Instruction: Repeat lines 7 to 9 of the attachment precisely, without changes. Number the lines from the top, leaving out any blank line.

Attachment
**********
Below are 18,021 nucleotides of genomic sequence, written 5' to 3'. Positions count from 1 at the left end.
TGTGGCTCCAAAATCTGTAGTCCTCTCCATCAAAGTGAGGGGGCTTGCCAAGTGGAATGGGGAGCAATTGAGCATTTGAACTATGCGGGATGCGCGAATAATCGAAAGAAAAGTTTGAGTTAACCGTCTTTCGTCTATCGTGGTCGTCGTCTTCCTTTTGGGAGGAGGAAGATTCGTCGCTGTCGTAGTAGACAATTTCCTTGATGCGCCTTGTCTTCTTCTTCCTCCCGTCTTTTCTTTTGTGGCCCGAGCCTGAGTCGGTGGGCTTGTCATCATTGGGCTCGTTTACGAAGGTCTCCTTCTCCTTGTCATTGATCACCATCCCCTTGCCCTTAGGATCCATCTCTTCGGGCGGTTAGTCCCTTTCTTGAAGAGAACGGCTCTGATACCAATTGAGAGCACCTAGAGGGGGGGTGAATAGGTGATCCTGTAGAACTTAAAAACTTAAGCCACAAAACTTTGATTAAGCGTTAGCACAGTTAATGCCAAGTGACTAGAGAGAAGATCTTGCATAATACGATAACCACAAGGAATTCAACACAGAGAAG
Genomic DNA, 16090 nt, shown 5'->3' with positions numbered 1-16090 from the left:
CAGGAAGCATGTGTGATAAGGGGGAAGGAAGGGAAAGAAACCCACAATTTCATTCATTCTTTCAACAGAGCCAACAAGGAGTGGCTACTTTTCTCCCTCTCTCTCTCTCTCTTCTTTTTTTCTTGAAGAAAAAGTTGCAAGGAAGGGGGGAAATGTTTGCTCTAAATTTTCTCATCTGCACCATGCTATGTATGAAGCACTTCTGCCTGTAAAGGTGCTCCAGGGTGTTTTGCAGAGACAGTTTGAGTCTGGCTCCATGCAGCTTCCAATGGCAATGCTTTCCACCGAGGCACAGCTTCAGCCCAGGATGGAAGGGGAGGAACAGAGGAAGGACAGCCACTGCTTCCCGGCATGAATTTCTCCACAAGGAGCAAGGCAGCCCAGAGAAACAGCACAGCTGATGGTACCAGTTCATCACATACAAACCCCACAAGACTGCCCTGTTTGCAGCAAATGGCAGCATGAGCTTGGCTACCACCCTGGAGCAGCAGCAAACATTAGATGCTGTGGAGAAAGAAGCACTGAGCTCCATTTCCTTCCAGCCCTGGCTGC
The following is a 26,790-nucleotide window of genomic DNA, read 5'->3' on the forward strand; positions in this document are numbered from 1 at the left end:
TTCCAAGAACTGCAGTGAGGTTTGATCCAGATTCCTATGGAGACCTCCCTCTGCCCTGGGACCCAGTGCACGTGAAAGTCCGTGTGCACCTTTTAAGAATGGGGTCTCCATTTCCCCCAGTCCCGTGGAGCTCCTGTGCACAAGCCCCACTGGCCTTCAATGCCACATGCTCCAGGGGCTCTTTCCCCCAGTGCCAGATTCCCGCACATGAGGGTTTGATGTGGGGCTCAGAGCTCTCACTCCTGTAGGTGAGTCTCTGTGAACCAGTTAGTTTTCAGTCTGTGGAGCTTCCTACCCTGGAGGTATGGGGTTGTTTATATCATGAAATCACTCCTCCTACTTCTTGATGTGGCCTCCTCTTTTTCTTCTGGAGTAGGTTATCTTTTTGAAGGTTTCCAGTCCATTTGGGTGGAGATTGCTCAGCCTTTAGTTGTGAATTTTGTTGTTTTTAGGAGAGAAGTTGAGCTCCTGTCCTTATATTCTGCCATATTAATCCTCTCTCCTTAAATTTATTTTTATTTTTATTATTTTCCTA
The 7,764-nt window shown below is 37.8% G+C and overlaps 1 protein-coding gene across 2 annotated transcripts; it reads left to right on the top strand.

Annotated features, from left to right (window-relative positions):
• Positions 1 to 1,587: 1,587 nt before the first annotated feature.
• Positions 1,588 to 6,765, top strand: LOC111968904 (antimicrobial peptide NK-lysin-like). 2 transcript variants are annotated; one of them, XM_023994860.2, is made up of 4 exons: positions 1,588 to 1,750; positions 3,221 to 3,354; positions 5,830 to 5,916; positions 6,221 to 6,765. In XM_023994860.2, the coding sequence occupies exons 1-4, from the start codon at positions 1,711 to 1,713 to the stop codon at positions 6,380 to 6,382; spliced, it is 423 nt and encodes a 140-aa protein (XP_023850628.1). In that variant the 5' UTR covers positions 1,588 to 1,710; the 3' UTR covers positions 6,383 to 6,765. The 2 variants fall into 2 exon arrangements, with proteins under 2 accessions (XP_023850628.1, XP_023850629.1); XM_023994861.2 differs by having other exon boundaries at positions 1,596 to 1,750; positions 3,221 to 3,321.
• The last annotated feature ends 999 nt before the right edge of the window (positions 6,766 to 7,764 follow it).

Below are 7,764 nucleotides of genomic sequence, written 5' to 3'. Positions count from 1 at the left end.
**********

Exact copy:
The 7,764-nt window shown below is 37.8% G+C and overlaps 1 protein-coding gene across 2 annotated transcripts; it reads left to right on the top strand.

Annotated features, from left to right (window-relative positions):
• Positions 1 to 1,587: 1,587 nt before the first annotated feature.